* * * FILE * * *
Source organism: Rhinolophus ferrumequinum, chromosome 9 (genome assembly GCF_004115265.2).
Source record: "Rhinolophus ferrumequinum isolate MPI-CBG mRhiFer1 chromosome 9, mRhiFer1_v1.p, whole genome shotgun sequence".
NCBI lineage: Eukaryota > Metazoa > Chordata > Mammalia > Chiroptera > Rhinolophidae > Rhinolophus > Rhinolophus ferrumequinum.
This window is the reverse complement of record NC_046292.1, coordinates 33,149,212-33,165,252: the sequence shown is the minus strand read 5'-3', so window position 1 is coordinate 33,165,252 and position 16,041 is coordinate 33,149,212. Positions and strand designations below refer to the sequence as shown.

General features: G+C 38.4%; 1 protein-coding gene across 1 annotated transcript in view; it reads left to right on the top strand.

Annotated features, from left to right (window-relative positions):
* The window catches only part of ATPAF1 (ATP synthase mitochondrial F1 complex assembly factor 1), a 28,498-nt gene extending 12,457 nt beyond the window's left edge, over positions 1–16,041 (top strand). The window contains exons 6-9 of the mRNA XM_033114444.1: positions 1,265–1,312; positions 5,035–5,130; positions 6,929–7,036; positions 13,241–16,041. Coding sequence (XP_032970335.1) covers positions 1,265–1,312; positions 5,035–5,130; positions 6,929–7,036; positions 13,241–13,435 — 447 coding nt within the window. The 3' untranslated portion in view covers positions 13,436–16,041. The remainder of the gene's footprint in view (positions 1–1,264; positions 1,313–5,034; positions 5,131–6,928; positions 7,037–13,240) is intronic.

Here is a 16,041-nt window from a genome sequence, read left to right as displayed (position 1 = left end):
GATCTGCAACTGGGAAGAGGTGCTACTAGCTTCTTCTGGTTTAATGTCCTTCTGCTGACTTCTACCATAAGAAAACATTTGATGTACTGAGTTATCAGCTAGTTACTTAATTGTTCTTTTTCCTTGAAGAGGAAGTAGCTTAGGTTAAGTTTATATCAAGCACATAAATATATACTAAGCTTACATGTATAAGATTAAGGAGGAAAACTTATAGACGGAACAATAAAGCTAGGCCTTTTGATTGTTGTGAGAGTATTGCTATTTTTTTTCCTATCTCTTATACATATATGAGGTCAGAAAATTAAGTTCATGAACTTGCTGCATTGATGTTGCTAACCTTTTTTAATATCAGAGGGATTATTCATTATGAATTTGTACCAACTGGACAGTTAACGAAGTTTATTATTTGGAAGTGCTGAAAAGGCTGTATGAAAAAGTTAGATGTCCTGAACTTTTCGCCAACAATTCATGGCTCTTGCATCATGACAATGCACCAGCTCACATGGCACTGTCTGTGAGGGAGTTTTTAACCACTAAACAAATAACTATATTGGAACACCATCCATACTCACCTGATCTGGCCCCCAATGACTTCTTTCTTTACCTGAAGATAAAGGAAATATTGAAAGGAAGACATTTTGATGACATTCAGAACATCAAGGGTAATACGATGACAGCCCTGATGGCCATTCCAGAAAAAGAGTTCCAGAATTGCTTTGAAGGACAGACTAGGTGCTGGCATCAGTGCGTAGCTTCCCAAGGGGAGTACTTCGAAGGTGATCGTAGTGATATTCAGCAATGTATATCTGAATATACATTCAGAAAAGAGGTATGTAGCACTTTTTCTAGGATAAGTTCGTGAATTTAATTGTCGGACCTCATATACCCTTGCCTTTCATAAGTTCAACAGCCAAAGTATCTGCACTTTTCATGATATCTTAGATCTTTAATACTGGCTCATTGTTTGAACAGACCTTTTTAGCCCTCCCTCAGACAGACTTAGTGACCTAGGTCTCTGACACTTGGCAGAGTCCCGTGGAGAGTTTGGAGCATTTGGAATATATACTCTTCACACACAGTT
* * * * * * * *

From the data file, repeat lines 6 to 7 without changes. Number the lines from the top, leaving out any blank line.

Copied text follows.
Annotated features, from left to right (window-relative positions):
* The window catches only part of ATPAF1 (ATP synthase mitochondrial F1 complex assembly factor 1), a 28,498-nt gene extending 12,457 nt beyond the window's left edge, over positions 1–16,041 (top strand). The window contains exons 6-9 of the mRNA XM_033114444.1: positions 1,265–1,312; positions 5,035–5,130; positions 6,929–7,036; positions 13,241–16,041. Coding sequence (XP_032970335.1) covers positions 1,265–1,312; positions 5,035–5,130; positions 6,929–7,036; positions 13,241–13,435 — 447 coding nt within the window. The 3' untranslated portion in view covers positions 13,436–16,041. The remainder of the gene's footprint in view (positions 1–1,264; positions 1,313–5,034; positions 5,131–6,928; positions 7,037–13,240) is intronic.